Nexus 5 Review: One Month With Google’s Flagship
On October 31st, Google finally revealed the Nexus 5. The device was tied to multiple rumors for months on end, and finally all came to an end on Halloween, and along with it was a chocolaty Android 4.4 KitKat software update to the Android OS. It took a few days (or weeks) to ship to potential buyers, sold out immediately, and now we’re giving it a second look.
Almost one month after our initial review, we’ve now had more than a month with Google’s latest flagship smartphone and operating system, and it’s time to take another close look at how it compares to the rest of the Android devices available. Specifically what’s changed now we’re on Android 4.4.2 KitKat, and how it is holding up one month later. Google’s addressed a few key issues with the device through updates and apparently newly revised hardware, so read on to see how we feel about it.
With the Nexus 5 Google continued its efforts to deliver a top-tier product for Android developers, and enthusiasts, which will help push the ecosystem forward while showcasing the latest version of Android and what the company envisions a device to be. It wasn’t 100% perfect, as no device is, but it was pretty close. The most important spec however, was the price, which is why we’re ok with the few letdowns on the device.
Read: Nexus 5 Review
As we stated in our initial review linked to above, the Nexus 5 was nearly a perfect device when considering the price, and even if it cost a few dollars more it’s still a viable option for smartphone buyers. As many of you know by now the camera isn’t quite the best, battery life could be better, and the speakers aren’t the loudest in the smartphone world. However, for $349 this is still the best device for the price, and after using it daily for nearly a month I’ve got a few things to say.
Software & Performance
What’s not to like? Android 4.4 KitKat is one of the best Android experiences to date, and it just oozes of perfection and stability. With Android 4.4 Google addressed some key aspects of the operating system as a whole, made it faster, smoother, and capable of working wonderfully on older or aging devices, not to mention budget smartphones like the new Moto G. Add in the quad-core 2.3 GHz Snapdragon 800 processor and 2GB of RAM with the Nexus 5, and this is one of the fastest phones I’ve ever used.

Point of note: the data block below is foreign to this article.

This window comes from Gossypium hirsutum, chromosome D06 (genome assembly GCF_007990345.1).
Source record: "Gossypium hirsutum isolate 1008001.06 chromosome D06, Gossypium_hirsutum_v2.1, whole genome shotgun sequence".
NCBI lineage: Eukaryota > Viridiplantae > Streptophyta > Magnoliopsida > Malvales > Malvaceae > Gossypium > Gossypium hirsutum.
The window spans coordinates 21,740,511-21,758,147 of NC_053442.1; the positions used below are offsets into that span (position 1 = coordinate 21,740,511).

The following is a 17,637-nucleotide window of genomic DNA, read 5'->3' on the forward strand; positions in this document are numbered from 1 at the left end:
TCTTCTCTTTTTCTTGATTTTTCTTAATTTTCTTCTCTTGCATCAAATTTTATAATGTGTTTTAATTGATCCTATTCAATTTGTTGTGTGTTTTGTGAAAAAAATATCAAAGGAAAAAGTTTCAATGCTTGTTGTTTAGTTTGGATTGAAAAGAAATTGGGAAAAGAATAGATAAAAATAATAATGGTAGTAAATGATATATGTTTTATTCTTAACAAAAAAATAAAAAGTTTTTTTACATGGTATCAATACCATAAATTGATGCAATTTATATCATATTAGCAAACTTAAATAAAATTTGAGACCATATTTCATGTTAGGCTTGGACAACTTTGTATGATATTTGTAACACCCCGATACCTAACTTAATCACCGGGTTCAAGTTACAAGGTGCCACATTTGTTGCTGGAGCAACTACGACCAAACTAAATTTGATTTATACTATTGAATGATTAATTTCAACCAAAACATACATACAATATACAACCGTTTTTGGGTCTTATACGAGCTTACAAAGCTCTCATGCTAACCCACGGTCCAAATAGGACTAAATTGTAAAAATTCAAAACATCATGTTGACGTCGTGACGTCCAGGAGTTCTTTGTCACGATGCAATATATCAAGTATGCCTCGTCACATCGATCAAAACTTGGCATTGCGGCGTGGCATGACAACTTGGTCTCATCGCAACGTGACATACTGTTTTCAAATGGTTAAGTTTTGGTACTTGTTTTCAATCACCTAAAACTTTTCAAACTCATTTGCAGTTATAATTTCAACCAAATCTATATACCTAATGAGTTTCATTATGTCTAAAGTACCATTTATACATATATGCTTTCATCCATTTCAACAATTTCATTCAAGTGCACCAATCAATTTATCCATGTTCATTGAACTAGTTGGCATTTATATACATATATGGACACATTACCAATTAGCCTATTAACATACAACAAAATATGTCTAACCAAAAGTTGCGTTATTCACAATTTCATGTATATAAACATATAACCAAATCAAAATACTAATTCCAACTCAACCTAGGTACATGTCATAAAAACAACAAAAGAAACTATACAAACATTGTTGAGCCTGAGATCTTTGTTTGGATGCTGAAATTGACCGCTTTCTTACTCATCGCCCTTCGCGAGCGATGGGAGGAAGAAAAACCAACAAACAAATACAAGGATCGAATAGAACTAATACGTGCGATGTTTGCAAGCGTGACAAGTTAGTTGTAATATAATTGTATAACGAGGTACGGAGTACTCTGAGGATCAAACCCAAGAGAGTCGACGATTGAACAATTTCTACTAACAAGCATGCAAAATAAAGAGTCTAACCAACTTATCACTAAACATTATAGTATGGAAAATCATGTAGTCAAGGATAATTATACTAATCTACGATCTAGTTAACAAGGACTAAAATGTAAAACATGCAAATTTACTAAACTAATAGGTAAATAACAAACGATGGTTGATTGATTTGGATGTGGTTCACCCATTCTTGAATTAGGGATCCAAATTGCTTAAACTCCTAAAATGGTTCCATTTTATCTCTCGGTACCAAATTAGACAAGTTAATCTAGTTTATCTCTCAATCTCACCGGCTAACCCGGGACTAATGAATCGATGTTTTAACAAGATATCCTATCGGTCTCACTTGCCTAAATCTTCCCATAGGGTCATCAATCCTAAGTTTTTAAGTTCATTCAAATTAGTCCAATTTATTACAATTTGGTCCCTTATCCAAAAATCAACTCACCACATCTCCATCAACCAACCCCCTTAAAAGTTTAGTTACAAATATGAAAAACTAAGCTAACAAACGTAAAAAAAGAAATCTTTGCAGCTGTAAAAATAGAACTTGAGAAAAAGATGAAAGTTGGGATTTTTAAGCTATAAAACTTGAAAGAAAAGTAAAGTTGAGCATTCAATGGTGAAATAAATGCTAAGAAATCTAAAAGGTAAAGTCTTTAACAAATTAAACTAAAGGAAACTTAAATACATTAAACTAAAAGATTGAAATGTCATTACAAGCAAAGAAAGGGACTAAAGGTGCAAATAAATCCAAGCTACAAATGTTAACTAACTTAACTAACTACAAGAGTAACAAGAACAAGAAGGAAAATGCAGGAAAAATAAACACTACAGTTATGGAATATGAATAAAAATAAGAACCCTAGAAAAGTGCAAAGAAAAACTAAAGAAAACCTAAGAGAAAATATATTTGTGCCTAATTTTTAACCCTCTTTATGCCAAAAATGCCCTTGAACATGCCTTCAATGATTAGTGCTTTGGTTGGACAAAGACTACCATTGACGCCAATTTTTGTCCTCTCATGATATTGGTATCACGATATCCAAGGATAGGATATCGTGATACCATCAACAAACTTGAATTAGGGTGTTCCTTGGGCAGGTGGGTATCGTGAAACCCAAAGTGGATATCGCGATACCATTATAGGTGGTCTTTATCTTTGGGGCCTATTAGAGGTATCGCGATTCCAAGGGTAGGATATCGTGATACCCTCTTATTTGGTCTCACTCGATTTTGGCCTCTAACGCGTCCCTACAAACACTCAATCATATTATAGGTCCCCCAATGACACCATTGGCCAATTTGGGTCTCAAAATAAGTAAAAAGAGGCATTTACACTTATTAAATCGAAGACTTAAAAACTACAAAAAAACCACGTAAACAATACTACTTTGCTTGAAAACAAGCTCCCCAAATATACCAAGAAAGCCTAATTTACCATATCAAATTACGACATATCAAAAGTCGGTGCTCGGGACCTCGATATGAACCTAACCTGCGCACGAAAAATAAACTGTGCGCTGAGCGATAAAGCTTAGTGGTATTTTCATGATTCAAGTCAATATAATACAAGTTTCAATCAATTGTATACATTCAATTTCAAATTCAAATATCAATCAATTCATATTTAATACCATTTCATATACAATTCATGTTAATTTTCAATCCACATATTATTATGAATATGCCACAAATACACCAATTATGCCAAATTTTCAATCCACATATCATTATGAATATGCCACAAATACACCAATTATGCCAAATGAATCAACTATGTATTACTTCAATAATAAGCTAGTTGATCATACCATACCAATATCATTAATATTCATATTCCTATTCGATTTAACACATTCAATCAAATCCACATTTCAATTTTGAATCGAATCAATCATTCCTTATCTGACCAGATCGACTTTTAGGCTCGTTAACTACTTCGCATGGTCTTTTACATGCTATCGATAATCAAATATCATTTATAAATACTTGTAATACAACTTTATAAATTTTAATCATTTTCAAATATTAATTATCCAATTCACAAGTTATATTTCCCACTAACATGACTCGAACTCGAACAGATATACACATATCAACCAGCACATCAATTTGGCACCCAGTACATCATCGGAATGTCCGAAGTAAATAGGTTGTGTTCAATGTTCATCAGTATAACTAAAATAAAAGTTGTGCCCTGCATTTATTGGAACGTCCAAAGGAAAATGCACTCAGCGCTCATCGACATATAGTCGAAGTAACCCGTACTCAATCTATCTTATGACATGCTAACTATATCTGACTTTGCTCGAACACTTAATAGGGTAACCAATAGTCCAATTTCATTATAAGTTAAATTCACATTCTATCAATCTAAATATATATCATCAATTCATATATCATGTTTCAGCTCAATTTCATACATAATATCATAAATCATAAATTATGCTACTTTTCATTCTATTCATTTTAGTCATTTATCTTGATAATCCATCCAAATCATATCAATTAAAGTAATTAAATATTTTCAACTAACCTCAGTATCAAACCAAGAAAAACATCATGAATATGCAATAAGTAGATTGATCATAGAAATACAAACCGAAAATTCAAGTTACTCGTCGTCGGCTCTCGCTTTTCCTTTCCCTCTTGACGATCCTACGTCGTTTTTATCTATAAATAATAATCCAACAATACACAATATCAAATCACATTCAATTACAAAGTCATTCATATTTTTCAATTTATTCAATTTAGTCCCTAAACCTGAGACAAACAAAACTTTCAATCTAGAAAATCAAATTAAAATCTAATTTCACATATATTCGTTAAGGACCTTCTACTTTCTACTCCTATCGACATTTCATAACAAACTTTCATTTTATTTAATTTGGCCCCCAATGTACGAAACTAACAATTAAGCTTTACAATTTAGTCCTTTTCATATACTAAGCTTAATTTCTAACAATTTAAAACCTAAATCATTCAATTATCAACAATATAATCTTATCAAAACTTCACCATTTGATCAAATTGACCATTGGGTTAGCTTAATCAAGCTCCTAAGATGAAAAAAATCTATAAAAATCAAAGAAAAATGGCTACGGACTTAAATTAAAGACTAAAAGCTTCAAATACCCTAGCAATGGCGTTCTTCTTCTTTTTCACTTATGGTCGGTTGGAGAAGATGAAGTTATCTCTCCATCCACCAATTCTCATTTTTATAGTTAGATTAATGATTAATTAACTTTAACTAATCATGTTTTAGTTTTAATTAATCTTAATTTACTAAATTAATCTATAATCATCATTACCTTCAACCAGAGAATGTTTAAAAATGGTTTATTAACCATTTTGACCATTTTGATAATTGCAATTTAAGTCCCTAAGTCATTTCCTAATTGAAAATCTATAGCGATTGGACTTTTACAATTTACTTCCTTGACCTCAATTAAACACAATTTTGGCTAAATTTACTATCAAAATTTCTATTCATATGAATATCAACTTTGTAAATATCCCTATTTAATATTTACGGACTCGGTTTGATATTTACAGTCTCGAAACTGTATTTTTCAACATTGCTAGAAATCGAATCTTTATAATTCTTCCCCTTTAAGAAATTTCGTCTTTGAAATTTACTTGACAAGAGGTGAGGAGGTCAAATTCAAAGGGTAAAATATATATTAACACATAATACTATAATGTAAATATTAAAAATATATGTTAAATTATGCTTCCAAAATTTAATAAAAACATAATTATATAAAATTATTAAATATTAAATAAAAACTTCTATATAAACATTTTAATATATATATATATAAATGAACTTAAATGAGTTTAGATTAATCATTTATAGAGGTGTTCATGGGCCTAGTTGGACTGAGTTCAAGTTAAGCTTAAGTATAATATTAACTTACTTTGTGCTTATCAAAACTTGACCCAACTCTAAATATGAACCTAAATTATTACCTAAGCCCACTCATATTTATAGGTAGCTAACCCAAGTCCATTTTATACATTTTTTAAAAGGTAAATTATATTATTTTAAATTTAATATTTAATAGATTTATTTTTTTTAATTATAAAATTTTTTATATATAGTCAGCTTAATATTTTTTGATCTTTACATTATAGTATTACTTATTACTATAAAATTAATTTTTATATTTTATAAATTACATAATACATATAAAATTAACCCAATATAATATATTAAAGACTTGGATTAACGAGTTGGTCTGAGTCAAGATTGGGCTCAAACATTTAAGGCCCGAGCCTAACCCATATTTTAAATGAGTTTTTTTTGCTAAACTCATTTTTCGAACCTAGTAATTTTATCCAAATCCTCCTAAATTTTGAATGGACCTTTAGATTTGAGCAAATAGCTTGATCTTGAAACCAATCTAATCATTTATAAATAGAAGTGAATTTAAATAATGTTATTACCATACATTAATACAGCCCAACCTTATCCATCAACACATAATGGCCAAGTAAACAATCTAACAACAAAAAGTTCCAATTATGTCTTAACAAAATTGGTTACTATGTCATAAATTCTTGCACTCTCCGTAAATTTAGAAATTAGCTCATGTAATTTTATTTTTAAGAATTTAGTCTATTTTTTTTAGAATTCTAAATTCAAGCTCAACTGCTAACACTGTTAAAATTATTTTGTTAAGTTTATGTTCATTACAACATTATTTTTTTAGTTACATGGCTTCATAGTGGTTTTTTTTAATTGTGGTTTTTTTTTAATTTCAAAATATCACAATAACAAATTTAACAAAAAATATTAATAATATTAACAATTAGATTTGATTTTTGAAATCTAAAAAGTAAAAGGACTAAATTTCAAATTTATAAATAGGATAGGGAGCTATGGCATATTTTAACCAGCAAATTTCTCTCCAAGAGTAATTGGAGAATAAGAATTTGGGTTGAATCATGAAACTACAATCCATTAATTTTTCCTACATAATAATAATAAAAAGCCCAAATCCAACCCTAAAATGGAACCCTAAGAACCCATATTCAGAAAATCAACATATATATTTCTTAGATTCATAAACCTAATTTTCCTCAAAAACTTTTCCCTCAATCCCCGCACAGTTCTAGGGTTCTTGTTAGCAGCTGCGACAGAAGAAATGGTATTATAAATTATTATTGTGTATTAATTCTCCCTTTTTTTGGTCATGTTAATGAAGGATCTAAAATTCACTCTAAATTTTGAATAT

While Android 4.4 KitKat delivered tons of improvements all around, it also brought a few issues and bugs which we’ll talk about below. So far my favorite part of KitKat still has to be the dialer, with the Google Now launcher exclusive to the Nexus 5 taking a close second. The new dialer integrates Google Search like never before. There’s no need to search for a nearby Walmart or Tire Shop, just type “Walmart” in the dialer rather than a number and Google Search finds it for you, the closest one, and lets you call it with a single tap. It’s amazing, and makes life so much easier.
It isn’t just about changes, it’s about enhancing what we already have, and polishing the features and user experience. With Android 4.4 (and 4.4.2) Google’s done exactly that. I still occasionally try and tap for my hardware Galaxy S4 button, since the Nexus 5 has on-screen keys, but that’s just me. The argument of on-screen keys wasting screen space was also addressed with KitKat, as the new fullscreen immersive mode allows apps to use the notification bar. Blend the colors into the bar, remove it when necessary, and a fullscreen mode lets apps use the full 5.0-inch display. So there’s no reason to complain about on screen keys, and I have nothing to complain about either.
Overall the software is excellent, and the exclusive Google Now experience launcher on the Nexus 5 is probably coming to all Android devices in the near future. Making the left swipe homescreen a dedicated section for Google Now. Which gives you information on anything and everything in life. From tracking numbers for things shipping (as long as there’s a tracking number in your email, and you’ve enabled Google Now to search your Gmail) to flight details. The weather, and anything else you can imagine can be learned through Google Now. It’s no secret, it’s just easier to access than ever with the Nexus 5, and we love it.
Android 4.4.2 KitKat
The update to KitKat had a few issues and bugs, not to mention the biggest shortcoming of the Nexus 5 was its camera. LG added a quality 8 megapixel shooter with optical image stabilization, but complaints are still all over the place. Trying to find a balance between shutter speed, and low light performance, the experience is excellent outdoors but struggled inside or when light is a factor. As a result, Android 4.4.1 and 4.4.2 addressed some crucial bugs, and fixed the camera.